The Interface Between Evolutionary Biology and Game Theory

[RG #106] The Interface Between Evolutionary Biology and Game Theory

September 1, 2006 - August 31, 2007


Sergiu Hart (The Hebrew University of Jerusalem)
Avi Shmida (The Hebrew University of Jerusalem)

Our research group will focus on addressing fundamental questions in ecology and evolutionary biology, using the modeling tools of game theory. In particular, the group will examine the topics of the evolution of sexual reproduction, the evolution of communication and signaling, and evolutionary dynamics.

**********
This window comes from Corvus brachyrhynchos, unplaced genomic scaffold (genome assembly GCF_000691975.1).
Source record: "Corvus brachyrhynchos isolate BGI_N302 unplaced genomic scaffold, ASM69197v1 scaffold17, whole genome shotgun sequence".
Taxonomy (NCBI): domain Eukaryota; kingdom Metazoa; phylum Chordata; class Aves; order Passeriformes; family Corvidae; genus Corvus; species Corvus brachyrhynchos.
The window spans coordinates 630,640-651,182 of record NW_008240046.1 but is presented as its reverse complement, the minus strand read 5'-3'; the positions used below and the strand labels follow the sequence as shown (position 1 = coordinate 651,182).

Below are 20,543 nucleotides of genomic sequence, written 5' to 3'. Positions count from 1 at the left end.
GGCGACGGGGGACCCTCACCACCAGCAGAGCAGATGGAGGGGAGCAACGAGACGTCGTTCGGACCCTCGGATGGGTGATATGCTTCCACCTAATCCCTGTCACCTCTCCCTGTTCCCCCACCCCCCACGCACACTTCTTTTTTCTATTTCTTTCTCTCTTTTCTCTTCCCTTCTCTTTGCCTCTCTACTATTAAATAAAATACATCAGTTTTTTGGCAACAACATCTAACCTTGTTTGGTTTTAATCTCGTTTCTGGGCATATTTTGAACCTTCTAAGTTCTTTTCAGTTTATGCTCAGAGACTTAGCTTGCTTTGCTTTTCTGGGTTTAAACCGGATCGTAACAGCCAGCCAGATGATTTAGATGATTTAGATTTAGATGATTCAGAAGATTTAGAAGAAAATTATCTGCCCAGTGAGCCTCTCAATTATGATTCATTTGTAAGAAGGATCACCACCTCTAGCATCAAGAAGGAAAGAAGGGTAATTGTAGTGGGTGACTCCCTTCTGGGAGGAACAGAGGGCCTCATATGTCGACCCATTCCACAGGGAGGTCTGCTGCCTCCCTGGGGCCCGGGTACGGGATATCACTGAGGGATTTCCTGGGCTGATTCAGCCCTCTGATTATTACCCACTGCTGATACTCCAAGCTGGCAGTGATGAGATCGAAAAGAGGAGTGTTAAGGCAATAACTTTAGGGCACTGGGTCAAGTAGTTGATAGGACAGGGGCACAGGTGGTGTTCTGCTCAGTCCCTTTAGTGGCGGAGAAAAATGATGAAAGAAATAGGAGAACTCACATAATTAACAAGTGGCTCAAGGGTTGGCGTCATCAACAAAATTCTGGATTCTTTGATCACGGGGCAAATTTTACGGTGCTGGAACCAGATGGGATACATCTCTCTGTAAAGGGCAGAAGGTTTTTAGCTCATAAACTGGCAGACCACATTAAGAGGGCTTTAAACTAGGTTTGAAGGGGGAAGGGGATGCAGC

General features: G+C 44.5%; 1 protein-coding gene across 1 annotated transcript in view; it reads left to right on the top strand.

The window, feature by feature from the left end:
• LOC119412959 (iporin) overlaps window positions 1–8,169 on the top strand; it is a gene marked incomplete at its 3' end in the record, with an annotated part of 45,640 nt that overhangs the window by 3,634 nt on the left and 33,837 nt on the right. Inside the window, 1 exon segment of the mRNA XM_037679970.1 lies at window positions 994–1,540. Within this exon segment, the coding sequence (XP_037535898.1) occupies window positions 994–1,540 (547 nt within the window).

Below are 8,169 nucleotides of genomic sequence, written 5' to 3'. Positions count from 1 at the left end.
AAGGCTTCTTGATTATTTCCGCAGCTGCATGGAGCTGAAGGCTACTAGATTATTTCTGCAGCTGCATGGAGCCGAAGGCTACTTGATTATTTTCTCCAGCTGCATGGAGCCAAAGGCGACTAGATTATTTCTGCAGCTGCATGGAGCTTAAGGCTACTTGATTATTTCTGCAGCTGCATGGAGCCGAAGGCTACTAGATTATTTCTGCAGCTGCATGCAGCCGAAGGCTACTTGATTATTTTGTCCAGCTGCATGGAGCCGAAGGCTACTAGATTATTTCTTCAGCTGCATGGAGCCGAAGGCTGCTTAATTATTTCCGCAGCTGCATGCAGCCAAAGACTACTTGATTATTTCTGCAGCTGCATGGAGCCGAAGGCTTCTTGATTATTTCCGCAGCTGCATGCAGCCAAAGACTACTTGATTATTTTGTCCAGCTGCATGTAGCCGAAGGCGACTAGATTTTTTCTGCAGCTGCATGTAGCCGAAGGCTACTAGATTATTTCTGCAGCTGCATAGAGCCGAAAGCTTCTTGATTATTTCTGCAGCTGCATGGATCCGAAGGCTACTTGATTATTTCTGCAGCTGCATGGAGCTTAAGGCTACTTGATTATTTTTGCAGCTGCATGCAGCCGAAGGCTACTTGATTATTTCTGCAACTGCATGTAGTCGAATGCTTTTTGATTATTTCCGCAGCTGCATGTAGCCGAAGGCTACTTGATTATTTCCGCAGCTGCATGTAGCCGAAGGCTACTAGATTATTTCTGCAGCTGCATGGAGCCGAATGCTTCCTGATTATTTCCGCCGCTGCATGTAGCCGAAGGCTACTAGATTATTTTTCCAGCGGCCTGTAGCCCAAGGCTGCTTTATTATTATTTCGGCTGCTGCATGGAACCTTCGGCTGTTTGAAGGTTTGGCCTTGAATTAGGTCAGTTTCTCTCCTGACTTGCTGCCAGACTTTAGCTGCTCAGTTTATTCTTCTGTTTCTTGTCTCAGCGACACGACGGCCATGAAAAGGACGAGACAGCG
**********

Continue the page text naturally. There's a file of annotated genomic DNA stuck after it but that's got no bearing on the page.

The phenomenon of "warning colours" in poisonous insects, reptiles, and plants is one of the examples that can be used to demonstrate how biology and game theory can interact. Poisonous animals and plants are well known for their conspicuous contrasting colours. This is interpreted as the signal that indicates "I am poisonous, don't eat me". The question is, can we trust this signal? Biologists have studied this topic for decades, attempting to explain why "cheaters" -- non-poisonous animals with conspicuous colours -- are rare. This question will be tackled from a different standpoint, where perhaps the conspicuous animal does not warn its predator, but rather signals it to "come and inspect me". Other investigations will deal with mechanisms that can explain patterns of morphology, systematical and also behavioural, by using game-theoretic models.




Yossi Feinberg

Stanford University

Yossi is a professor in the Graduate School of Business at Stanford University. His research interest is game theory.